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Excerpts

Assessing pain in individuals

By Craig R. Denegar, PhD, ATC, PT, Susan Foreman Saliba, PhD, ATC, PT, and Ethan Saliba, PhD, ATC, PT


This is an excerpt from Therapeutic Modalities for Musculoskeletal Injuries, Third Edition.

Pain Assessment

Pain is difficult to assess because it is a symptom rather than a sign. Quantification of pain is very subjective since it is a sensory phenomenon with an affective-motivational dimension (Melzack 1983).

The Sensory Component of Pain

The sensory component relates to what the individual feels. In order to determine whether your treatments are helping the injured athlete, an attempt to quantify the pain is necessary.

Pain measurement should be reliable and valid. To assess the intensity of pain, you can use a simple pain scale, for instance by asking the individual to rate the pain from 0 = no pain to 10 = worst pain ever. This type of pain assessment, the verbal pain rating, is quick and simple but becomes less effective when the athlete is asked for a score several times throughout the evaluation and treatment. For example, the athlete will remember reporting a “5” before the treatment and subconsciously use that figure as a reference for reporting his or her score after the treatment is over.

A visual analog scale (VAS) (figure 4.1) has no demarcations, so the patient cannot use a previous score as a reference point. The VAS uses a 10-cm-length line with the words “no pain” on one end and “unbearable pain” on the other end. The upper end should imply postsurgical or excruciating pain. The clinician measures the horizontal distance from the left to the athlete’s mark of the extent of his or her pain in centimeters for the pain score. Some clinicians have used a continuum of descriptors along the visual analogue scale to help better describe the degree of pain. These descriptors are “dull ache,” “slight pain,” “more than slight pain,” “painful,” and “very painful” (Denegar and Perrin, 1992).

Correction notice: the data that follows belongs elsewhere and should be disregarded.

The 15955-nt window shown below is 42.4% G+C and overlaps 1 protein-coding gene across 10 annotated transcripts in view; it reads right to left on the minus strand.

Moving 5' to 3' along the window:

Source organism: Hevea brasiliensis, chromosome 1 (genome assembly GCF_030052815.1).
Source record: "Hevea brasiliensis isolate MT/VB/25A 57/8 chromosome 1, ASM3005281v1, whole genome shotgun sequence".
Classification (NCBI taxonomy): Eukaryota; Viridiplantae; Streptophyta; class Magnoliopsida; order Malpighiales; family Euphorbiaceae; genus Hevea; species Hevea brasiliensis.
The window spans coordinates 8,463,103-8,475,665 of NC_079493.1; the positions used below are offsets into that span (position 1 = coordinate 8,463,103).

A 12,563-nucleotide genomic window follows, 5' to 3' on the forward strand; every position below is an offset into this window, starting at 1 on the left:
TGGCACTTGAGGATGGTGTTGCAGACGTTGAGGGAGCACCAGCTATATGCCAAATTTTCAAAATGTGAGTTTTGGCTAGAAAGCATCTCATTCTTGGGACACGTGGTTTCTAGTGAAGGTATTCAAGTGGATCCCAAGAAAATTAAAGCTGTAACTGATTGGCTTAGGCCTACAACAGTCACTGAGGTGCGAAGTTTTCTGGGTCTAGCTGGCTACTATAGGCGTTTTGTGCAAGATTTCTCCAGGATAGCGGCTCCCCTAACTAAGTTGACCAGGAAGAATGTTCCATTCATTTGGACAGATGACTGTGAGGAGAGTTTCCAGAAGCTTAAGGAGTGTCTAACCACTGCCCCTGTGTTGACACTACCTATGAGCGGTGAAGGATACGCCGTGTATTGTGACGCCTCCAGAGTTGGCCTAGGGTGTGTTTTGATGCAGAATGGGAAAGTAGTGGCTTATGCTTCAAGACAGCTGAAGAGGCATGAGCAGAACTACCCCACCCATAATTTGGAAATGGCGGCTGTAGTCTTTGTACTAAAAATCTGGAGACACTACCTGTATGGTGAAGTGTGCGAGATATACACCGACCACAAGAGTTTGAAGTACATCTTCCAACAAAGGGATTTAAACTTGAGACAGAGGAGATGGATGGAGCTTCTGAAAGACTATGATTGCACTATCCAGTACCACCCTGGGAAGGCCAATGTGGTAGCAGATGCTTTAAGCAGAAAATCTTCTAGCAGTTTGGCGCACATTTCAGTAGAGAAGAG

More complex assessments invole pain charts (figure 4.2) or a comprehensive questionnaire such as the Pain Disability Index to assess the impact of pain on function (Pollard 1984). An example of the Oswestry Pain and Disability Index is presented in figure 7.2 on page 98. These assessments have been validated and can help categorize how pain is contributing to the individual’s disability. The more simple scales can be used to quickly assess recovery from injury. The more comprehensive evaluations are more time-consuming but yield valuable insight about persistent and chronic pain. These instruments can also be used to study the effects of therapeutic interventions.



Sensory and Affective-Motivational Components of Pain

 

The affective-motivational component of pain relates to the impact of pain on the individual. For example, after injury, pain signifies that something is wrong. However, until the person understands the severity of an injury and the impact it will have on his or her ability to compete, pain may cause considerable anxiety. Persistent pain can lead to withdrawal and depression, responses that compose the affective-motivational aspect of pain.

The response to pain is highly individual and can be influenced by several factors, such as previous pain experiences, family and cultural background, and the specific situation. The certified athletic trainer must learn to accept individual differences in pain response and help the injured person cope with pain.

When pain persists or becomes chronic, the affective-motivational component of the pain experience becomes even more significant in evaluation and treatment. Lasting pain affects virtually every aspect of day-to-day life, from sleep patterns, to the ability to concentrate and study, to social and personal relationships. The causes and treatment of lasting pain are presented in depth in chapter 5.




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Therapeutic Modalities for Musculoskeletal Injuries-3rd Edition
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